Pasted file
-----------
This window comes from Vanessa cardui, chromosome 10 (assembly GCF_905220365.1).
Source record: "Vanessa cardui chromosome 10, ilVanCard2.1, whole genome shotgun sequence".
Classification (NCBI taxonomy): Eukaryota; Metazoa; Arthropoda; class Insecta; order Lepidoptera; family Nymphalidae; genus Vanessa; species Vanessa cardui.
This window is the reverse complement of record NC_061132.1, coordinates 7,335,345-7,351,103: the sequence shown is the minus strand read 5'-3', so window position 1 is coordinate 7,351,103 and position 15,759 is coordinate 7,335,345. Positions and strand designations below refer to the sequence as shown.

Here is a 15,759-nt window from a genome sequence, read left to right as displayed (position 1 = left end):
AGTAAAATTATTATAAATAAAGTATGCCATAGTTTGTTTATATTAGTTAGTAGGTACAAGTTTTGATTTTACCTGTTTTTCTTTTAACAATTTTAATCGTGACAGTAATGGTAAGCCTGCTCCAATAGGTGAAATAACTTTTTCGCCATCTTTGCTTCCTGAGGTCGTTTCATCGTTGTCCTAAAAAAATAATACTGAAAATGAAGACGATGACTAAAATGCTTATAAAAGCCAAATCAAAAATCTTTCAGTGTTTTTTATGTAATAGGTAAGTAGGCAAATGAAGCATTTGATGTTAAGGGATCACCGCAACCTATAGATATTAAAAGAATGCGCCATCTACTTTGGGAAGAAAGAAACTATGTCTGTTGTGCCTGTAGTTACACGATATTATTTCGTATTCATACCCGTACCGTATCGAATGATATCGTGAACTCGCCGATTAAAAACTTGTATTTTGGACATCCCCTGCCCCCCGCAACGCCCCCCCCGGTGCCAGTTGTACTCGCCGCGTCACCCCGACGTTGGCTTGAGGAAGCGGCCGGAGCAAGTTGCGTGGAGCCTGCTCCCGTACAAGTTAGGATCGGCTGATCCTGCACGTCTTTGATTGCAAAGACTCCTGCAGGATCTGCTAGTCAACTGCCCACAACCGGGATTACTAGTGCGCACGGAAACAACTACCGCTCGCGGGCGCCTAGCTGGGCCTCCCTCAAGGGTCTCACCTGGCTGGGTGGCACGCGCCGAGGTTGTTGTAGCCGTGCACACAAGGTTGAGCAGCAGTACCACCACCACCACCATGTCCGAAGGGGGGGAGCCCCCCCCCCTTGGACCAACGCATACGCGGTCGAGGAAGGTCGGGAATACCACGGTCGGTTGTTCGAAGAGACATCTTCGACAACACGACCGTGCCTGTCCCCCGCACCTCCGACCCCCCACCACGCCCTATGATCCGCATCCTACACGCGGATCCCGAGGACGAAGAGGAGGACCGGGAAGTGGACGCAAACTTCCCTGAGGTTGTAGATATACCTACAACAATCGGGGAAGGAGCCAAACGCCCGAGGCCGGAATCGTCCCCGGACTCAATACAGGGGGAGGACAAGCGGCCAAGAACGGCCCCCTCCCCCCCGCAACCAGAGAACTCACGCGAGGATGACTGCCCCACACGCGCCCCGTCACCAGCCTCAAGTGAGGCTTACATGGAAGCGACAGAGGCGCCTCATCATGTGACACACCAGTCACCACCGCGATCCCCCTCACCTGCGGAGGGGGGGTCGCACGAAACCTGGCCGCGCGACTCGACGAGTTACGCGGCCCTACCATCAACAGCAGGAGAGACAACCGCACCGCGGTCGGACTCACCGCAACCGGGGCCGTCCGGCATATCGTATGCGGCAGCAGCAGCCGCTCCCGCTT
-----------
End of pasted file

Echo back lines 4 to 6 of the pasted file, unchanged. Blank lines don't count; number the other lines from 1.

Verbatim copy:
This window is the reverse complement of record NC_061132.1, coordinates 7,335,345-7,351,103: the sequence shown is the minus strand read 5'-3', so window position 1 is coordinate 7,351,103 and position 15,759 is coordinate 7,335,345. Positions and strand designations below refer to the sequence as shown.

Here is a 15,759-nt window from a genome sequence, read left to right as displayed (position 1 = left end):
AGTAAAATTATTATAAATAAAGTATGCCATAGTTTGTTTATATTAGTTAGTAGGTACAAGTTTTGATTTTACCTGTTTTTCTTTTAACAATTTTAATCGTGACAGTAATGGTAAGCCTGCTCCAATAGGTGAAATAACTTTTTCGCCATCTTTGCTTCCTGAGGTCGTTTCATCGTTGTCCTAAAAAAATAATACTGAAAATGAAGACGATGACTAAAATGCTTATAAAAGCCAAATCAAAAATCTTTCAGTGTTTTTTATGTAATAGGTAAGTAGGCAAATGAAGCATTTGATGTTAAGGGATCACCGCAACCTATAGATATTAAAAGAATGCGCCATCTACTTTGGGAAGAAAGAAACTATGTCTGTTGTGCCTGTAGTTACACGATATTATTTCGTATTCATACCCGTACCGTATCGAATGATATCGTGAACTCGCCGATTAAAAACTTGTATTTTGGACATCCCCTGCCCCCCGCAACGCCCCCCCCGGTGCCAGTTGTACTCGCCGCGTCACCCCGACGTTGGCTTGAGGAAGCGGCCGGAGCAAGTTGCGTGGAGCCTGCTCCCGTACAAGTTAGGATCGGCTGATCCTGCACGTCTTTGATTGCAAAGACTCCTGCAGGATCTGCTAGTCAACTGCCCACAACCGGGATTACTAGTGCGCACGGAAACAACTACCGCTCGCGGGCGCCTAGCTGGGCCTCCCTCAAGGGTCTCACCTGGCTGGGTGGCACGCGCCGAGGTTGTTGTAGCCGTGCACACAAGGTTGAGCAGCAGTACCACCACCACCACCATGTCCGAAGGGGGGGAGCCCCCCCCCCTTGGACCAACGCATACGCGGTCGAGGAAGGTCGGGAATACCACGGTCGGTTGTTCGAAGAGACATCTTCGACAACACGACCGTGCCTGTCCCCCGCACCTCCGACCCCCCACCACGCCCTATGATCCGCATCCTACACGCGGATCCCGAGGACGAAGAGGAGGACCGGGAAGTGGACGCAAACTTCCCTGAGGTTGTAGATATACCTACAACAATCGGGGAAGGAGCCAAACGCCCGAGGCCGGAATCGTCCCCGGACTCAATACAGGGGGAGGACAAGCGGCCAAGAACGGCCCCCTCCCCCCCGCAACCAGAGAACTCACGCGAGGATGACTGCCCCACACGCGCCCCGTCACCAGCCTCAAGTGAGGCTTACATGGAAGCGACAGAGGCGCCTCATCATGTGACACACCAGTCACCACCGCGATCCCCCTCACCTGCGGAGGGGGGGTCGCACGAAACCTGGCCGCGCGACTCGACGAGTTACGCGGCCCTACCATCAACAGCAGGAGAGACAACCGCACCGCGGTCGGACTCACCGCAACCGGGGCCGTCCGGCATATCGTATGCGGCAGCAGCAGCCGCTCCCGCTT